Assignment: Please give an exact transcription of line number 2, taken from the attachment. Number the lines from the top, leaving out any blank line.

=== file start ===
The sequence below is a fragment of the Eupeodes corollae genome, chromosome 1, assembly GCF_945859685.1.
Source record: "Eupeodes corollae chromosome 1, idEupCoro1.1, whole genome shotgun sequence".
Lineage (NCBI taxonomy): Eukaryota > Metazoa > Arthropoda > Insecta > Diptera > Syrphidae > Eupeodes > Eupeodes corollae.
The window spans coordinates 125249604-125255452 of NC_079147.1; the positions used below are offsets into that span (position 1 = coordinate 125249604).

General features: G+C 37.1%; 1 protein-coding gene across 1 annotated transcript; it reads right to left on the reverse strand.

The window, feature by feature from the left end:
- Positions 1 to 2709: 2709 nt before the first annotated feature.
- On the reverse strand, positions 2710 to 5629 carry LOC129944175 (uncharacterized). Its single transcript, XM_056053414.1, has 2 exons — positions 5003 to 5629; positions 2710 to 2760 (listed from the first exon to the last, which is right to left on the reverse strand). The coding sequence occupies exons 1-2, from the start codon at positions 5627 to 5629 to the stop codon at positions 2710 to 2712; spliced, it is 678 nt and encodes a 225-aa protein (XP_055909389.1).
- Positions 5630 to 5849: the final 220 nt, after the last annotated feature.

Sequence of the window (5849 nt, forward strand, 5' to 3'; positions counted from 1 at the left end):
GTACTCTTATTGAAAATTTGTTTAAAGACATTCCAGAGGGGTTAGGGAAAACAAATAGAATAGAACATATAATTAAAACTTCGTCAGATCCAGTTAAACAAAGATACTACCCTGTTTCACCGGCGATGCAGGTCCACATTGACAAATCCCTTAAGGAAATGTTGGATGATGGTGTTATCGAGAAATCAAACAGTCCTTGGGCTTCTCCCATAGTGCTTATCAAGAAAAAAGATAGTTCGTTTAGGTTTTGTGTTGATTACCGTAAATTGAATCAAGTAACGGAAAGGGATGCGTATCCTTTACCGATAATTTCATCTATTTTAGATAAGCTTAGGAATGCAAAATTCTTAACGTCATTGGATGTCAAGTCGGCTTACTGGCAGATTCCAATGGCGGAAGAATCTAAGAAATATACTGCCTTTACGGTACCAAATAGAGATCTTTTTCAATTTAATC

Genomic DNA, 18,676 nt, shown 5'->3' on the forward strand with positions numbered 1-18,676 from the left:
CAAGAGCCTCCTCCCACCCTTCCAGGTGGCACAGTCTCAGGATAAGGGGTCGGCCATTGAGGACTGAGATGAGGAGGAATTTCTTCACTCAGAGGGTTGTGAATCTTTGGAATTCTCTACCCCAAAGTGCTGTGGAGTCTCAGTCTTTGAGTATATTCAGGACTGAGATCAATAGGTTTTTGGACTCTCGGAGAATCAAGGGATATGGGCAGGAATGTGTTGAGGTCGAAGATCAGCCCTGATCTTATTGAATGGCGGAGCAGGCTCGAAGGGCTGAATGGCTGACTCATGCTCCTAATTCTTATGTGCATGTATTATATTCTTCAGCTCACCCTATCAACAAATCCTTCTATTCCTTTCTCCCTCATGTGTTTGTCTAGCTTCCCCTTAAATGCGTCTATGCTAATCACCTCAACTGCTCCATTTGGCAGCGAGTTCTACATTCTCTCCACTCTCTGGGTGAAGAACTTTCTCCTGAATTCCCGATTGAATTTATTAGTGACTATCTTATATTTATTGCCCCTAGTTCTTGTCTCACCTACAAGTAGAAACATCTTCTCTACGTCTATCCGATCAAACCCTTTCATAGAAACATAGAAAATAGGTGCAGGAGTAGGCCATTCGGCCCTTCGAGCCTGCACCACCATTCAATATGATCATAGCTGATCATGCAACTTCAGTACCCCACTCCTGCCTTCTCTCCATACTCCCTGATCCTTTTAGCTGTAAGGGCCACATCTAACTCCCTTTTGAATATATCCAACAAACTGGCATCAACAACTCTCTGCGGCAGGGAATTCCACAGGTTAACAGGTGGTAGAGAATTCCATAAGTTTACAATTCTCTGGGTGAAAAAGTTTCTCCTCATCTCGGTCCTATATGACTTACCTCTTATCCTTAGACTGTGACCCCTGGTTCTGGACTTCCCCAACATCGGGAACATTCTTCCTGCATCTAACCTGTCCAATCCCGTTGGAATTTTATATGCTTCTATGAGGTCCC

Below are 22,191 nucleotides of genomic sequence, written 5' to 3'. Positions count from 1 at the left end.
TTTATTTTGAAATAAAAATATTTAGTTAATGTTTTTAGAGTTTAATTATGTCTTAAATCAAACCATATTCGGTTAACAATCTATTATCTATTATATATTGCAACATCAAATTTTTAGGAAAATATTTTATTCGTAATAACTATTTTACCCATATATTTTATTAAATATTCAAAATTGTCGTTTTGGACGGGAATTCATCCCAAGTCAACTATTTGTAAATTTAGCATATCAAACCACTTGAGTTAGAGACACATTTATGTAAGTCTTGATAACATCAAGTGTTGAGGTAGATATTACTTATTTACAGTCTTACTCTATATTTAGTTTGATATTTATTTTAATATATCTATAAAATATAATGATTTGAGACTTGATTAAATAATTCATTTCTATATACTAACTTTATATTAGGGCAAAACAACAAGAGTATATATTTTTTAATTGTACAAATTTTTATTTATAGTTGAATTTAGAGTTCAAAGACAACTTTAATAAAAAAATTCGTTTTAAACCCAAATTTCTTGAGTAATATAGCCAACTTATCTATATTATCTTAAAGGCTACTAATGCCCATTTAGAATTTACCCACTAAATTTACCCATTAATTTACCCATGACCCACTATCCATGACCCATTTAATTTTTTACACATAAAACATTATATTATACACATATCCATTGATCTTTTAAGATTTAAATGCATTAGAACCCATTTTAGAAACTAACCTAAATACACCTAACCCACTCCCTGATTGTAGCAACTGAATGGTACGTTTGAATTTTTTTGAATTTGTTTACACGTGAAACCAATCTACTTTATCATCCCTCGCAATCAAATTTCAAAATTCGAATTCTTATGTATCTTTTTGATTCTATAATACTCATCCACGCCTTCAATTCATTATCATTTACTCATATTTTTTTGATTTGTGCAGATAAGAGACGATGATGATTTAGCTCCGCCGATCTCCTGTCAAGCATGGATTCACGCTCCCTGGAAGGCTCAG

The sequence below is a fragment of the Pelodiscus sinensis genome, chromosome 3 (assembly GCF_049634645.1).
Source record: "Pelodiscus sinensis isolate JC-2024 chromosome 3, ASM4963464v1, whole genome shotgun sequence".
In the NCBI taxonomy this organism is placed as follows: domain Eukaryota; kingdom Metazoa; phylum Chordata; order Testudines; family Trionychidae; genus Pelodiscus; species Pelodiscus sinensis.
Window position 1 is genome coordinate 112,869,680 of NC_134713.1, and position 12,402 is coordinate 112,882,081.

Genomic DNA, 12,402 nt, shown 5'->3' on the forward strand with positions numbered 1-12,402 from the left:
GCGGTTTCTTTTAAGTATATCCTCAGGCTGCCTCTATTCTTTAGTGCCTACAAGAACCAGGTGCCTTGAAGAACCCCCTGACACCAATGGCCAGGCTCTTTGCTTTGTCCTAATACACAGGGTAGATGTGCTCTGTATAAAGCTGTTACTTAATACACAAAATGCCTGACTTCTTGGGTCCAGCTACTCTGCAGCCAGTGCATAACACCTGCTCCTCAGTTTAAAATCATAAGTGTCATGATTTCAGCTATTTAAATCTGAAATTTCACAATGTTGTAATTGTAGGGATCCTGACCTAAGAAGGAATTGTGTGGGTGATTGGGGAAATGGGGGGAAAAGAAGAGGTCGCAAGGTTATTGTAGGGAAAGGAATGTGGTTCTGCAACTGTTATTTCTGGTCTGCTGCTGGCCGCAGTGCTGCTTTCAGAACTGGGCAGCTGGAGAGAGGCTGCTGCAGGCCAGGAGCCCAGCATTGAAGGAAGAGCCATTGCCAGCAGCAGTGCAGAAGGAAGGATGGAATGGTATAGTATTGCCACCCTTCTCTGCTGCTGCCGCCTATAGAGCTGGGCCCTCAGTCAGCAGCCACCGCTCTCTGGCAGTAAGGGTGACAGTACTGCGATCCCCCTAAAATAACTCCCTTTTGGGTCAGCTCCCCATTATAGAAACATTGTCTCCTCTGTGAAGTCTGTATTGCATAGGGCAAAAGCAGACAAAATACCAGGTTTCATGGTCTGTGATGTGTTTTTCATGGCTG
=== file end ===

Source record: "Eupeodes corollae chromosome 1, idEupCoro1.1, whole genome shotgun sequence".